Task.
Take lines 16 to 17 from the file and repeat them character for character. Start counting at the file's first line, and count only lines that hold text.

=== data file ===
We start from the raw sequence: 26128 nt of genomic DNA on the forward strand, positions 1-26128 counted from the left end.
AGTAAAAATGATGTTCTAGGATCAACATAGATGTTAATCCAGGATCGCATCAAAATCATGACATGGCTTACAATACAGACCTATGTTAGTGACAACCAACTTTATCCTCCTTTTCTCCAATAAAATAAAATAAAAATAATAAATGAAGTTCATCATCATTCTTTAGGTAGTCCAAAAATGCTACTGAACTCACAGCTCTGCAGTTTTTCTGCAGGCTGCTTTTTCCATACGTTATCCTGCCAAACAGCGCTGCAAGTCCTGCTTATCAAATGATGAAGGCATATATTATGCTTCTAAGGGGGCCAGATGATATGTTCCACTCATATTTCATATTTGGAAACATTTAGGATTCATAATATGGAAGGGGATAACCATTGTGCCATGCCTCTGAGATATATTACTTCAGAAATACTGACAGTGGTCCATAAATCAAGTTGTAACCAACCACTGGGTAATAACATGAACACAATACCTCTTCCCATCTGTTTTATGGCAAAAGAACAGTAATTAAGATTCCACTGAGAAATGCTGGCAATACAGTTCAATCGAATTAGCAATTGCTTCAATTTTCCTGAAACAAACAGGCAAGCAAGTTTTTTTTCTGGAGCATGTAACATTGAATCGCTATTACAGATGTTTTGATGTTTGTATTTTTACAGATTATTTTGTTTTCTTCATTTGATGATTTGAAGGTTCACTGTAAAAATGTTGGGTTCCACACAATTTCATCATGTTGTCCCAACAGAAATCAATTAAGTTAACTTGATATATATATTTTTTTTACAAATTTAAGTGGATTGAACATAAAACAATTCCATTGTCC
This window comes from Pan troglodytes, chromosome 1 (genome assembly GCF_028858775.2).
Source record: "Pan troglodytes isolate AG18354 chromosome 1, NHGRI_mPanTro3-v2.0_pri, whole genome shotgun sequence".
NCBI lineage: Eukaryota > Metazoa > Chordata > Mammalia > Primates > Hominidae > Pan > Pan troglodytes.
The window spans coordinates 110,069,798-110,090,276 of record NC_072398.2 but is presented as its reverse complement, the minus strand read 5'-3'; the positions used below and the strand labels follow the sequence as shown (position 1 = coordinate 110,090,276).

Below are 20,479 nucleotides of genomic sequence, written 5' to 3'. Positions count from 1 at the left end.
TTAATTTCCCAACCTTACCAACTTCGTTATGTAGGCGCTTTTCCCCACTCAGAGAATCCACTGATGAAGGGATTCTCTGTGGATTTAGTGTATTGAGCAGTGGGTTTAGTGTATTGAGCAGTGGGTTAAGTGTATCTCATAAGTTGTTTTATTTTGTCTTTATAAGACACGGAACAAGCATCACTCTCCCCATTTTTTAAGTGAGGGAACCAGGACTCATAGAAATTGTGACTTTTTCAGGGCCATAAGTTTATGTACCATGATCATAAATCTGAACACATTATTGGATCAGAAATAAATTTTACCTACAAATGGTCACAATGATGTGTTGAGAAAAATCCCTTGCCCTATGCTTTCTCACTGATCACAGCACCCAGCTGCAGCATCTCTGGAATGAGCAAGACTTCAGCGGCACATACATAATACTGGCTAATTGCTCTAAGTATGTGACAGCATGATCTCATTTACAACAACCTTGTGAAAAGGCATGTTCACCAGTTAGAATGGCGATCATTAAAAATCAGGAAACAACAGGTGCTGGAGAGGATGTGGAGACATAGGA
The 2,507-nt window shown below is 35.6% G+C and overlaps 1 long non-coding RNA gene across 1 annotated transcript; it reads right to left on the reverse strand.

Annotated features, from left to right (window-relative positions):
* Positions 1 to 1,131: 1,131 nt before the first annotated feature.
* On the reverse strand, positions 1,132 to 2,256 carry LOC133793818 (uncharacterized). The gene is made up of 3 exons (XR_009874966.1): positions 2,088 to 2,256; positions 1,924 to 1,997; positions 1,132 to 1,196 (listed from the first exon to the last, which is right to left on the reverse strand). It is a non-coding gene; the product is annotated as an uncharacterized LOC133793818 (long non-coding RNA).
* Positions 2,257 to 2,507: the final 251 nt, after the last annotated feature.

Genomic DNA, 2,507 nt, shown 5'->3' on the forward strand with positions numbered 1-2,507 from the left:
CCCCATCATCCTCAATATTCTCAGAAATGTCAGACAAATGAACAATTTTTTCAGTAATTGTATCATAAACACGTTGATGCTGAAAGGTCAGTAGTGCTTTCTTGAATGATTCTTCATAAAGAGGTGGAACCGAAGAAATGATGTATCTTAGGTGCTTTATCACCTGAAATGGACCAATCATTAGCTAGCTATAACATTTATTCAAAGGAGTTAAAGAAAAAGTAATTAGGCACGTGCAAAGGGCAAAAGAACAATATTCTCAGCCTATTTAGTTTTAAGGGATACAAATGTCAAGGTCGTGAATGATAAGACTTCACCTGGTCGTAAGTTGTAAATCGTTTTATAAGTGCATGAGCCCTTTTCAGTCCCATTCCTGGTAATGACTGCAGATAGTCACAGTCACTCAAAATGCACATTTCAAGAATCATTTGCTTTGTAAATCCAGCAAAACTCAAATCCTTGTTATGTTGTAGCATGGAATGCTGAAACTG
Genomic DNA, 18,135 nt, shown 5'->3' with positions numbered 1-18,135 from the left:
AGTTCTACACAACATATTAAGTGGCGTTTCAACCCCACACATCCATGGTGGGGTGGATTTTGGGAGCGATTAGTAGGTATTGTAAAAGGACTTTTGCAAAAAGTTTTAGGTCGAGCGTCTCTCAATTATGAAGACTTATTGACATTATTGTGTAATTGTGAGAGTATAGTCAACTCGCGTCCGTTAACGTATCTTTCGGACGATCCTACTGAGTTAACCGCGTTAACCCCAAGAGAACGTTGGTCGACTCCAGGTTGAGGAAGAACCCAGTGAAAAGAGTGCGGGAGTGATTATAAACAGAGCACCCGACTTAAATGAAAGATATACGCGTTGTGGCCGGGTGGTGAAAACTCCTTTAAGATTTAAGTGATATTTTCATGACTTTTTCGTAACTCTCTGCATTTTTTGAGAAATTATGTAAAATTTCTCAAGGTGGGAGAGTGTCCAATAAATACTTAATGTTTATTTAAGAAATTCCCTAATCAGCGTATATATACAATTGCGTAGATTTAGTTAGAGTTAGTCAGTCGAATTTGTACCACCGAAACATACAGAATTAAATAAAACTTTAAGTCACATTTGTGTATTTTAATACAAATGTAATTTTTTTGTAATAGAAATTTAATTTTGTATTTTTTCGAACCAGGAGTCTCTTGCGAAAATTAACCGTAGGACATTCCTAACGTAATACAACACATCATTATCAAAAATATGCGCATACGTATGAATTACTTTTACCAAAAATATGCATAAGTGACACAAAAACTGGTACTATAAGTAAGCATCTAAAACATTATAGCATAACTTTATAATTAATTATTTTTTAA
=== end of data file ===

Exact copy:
Genomic DNA, 18,135 nt, shown 5'->3' with positions numbered 1-18,135 from the left:
AGTTCTACACAACATATTAAGTGGCGTTTCAACCCCACACATCCATGGTGGGGTGGATTTTGGGAGCGATTAGTAGGTATTGTAAAAGGACTTTTGCAAAAAGTTTTAGGTCGAGCGTCTCTCAATTATGAAGACTTATTGACATTATTGTGTAATTGTGAGAGTATAGTCAACTCGCGTCCGTTAACGTATCTTTCGGACGATCCTACTGAGTTAACCGCGTTAACCCCAAGAGAACGTTGGTCGACTCCAGGTTGAGGAAGAACCCAGTGAAAAGAGTGCGGGAGTGATTATAAACAGAGCACCCGACTTAAATGAAAGATATACGCGTTGTGGCCGGGTGGTGAAAACTCCTTTAAGATTTAAGTGATATTTTCATGACTTTTTCGTAACTCTCTGCATTTTTTGAGAAATTATGTAAAATTTCTCAAGGTGGGAGAGTGTCCAATAAATACTTAATGTTTATTTAAGAAATTCCCTAATCAGCGTATATATACAATTGCGTAGATTTAGTTAGAGTTAGTCAGTCGAATTTGTACCACCGAAACATACAGAATTAAATAAAACTTTAAGTCACATTTGTGTATTTTAATACAAATGTAATTTTTTTGTAATAGAAATTTAATTTTGTATTTTTTCGAACCAGGAGTCTCTTGCGAAAATTAACCGTAGGACATTCCTAACGTAATACAACACATCATTATCAAAAATATGCGCATACGTATGAATTACTTTTACCAAAAATATGCATAAGTGACACAAAAACTGGTACTATAAGTAAGCATCTAAAACATTATAGCATAACTTTATAATTAATTATTTTTTAA